The Alex Studies: Cognitive and Communicative Abilities of Grey Parrots
Can a parrot understand complex concepts and mean what it says? Since the early 1900s, most studies on animal-human communication have focused on great apes and a few cetacean species. Birds were rarely used in similar studies on the grounds that they were merely talented mimics--that they were, after all, "birdbrains." Experiments performed primarily on pigeons in Skinner boxes demonstrated capacities inferior to those of mammals; these results were thought to reflect the capacities of all birds, despite evidence suggesting that species such as jays, crows, and parrots might be capable of more impressive cognitive feats.
Twenty years ago Irene Pepperberg set out to discover whether the results of the pigeon studies necessarily meant that other birds--particularly the large-brained, highly social parrots--were incapable of mastering complex cognitive concepts and the rudiments of referential speech. Her investigation and the bird at its center--a male Grey parrot named Alex--have since become almost as well known as their primate equivalents and no less a subject of fierce debate in the field of animal cognition. This book represents the long-awaited synthesis of the studies constituting one of the landmark experiments in modern comparative psychology.
paradigm) would rarely live long enough to learn the task in question (Bandura 1971a); they posited similar bases for cultural learning in humans. They proposed that ‘‘provision of models not only serves to accelerate the learning process, but also, in cases where errors are dangerous or costly, becomes an essential means of transmitting behavior patterns’’ (Bandura 1963:54). Other aspects of modeling theory devolved from these same researchers’ efforts to devise procedures to enable humans to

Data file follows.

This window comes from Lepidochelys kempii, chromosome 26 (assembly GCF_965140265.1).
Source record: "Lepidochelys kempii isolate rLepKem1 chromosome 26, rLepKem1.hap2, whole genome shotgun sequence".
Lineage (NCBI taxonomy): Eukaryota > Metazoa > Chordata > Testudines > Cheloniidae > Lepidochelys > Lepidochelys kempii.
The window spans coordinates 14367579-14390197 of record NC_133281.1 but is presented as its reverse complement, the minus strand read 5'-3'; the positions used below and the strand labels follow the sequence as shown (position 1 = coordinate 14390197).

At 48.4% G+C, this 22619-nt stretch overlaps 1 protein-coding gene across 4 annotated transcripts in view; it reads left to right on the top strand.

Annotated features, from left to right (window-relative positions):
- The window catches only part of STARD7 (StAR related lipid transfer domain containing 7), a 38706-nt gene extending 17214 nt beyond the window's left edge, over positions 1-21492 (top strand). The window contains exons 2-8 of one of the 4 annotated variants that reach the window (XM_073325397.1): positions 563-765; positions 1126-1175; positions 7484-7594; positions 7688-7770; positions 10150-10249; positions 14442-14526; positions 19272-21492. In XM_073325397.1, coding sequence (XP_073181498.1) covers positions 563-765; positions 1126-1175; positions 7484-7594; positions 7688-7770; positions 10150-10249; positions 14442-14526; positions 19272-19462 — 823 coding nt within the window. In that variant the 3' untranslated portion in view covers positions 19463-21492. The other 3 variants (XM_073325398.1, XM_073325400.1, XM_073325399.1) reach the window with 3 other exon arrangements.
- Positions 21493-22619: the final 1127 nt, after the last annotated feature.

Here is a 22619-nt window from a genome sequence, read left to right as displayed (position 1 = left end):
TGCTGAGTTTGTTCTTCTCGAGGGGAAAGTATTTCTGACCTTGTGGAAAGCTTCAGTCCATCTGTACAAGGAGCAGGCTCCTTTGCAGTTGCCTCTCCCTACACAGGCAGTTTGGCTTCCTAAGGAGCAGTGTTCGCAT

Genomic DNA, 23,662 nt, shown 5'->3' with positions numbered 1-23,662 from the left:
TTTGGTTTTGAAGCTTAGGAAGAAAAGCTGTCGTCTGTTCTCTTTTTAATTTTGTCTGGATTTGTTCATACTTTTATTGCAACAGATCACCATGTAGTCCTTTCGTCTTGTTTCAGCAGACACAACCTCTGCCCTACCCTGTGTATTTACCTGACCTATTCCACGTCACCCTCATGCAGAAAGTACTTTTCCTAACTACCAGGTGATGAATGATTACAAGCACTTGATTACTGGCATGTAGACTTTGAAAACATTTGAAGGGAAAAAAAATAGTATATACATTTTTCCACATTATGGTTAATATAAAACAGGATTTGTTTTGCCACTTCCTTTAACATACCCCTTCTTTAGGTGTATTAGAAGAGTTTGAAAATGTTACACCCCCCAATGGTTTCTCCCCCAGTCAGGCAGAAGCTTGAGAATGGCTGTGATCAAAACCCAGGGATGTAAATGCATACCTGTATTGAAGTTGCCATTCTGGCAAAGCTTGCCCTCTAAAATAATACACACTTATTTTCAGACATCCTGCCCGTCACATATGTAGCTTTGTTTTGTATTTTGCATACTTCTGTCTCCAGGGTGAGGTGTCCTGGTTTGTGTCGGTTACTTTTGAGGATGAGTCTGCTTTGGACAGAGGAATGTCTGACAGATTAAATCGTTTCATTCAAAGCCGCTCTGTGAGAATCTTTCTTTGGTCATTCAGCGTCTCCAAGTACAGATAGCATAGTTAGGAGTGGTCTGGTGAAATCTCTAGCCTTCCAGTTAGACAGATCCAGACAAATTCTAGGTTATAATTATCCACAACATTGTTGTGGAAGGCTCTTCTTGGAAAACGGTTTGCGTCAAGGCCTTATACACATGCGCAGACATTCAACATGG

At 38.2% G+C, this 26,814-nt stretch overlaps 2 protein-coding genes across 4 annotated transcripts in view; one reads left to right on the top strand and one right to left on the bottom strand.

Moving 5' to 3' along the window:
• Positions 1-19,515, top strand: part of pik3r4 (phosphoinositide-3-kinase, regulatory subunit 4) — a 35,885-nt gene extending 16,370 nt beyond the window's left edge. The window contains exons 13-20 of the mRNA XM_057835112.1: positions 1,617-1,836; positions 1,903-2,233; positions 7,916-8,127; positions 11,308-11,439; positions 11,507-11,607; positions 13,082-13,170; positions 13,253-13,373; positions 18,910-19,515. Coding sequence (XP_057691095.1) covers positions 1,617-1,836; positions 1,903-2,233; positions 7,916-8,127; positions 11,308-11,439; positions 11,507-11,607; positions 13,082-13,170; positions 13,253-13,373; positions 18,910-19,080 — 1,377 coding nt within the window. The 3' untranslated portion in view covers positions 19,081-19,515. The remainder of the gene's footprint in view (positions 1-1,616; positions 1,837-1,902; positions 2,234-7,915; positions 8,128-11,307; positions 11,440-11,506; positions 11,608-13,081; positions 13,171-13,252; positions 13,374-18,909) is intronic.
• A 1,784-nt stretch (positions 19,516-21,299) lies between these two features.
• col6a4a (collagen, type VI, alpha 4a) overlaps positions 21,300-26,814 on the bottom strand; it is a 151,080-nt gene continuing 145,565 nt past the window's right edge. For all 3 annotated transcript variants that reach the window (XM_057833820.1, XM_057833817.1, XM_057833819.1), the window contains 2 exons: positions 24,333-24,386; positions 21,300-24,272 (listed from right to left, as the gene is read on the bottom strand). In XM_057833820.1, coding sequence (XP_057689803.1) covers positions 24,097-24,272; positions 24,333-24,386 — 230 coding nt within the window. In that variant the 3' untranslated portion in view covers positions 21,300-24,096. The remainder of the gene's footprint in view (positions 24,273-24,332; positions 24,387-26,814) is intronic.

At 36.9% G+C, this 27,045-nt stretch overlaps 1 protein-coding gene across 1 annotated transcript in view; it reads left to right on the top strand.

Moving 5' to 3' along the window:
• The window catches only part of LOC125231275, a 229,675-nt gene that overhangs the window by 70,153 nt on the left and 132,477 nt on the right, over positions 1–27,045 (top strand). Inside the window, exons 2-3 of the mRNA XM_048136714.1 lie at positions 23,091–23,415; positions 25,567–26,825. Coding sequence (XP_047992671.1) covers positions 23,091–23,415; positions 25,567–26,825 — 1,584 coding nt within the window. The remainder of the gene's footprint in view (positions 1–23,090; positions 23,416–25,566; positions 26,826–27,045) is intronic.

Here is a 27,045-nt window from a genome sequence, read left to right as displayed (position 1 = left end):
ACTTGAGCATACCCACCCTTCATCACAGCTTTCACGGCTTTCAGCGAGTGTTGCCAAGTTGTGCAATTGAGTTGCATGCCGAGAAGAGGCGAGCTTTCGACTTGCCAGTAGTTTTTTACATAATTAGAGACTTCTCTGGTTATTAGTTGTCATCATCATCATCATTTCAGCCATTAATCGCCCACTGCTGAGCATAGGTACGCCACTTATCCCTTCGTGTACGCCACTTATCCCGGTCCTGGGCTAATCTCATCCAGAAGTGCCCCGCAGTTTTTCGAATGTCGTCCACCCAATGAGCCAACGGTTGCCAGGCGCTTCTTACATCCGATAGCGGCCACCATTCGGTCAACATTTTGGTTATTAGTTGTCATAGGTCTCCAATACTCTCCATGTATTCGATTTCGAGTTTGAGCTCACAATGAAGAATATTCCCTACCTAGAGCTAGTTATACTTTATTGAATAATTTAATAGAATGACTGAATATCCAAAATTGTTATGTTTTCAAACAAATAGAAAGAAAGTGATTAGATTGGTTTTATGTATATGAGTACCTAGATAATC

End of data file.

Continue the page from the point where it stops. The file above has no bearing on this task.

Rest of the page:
probably ﬁts instead into a simpler category not merely causes confusion and miscommunication among scientists, but also may prevent us from determining the animals’ actual abilities. We may, for example, settle for describing the simplest behavior if we give such behavior the most complex of labels, and thus miss the full level of competence the animal might demonstrate. I emphasize, however, that by providing these deﬁnitions, by using a human standard for the term ‘‘referential,’’ and thus
‘‘matter,’’ nor to choosing physically between only two objects that were similar to or different from a sample (Pepperberg 1987a). The design of the task ensured that Alex would have to respond on the basis of same/different rather than on the basis of a simpler alternative. His responses on tests were unlikely to be based on absolute physical properties or on his having learned the answer to a given pair, because the number of possible permutations of question topic, correct response, and
manner as all other items used in training and testing, we avoided undue emphasis on quantity. Note that Matsuzawa (1985) also presented objects by hand in his numerosity study on the chimpanzee. Tests were carefully designed (see Pepperberg 1987b). Alex was never tested on exactly the same items used in training. Even for familiar items (corks or wood), test queries always involved pieces of To What Extent Can a Parrot Understand and Use Numerical Concepts? / 102 somewhat different sizes or
in Kamil 1988). For speciﬁc experiments, however, we can make operational deﬁnitions that characterize both cognitive behavior and tasks that facilitate cross-species comparison of such behavior (Pepperberg 1990a). Generally, cognition is viewed as an organism’s ability to make a decision by evaluating, or processing, current information based on some representation of prior experience (see, e.g., Kamil 1984). The supposition is that the organism does not react mindlessly to environmental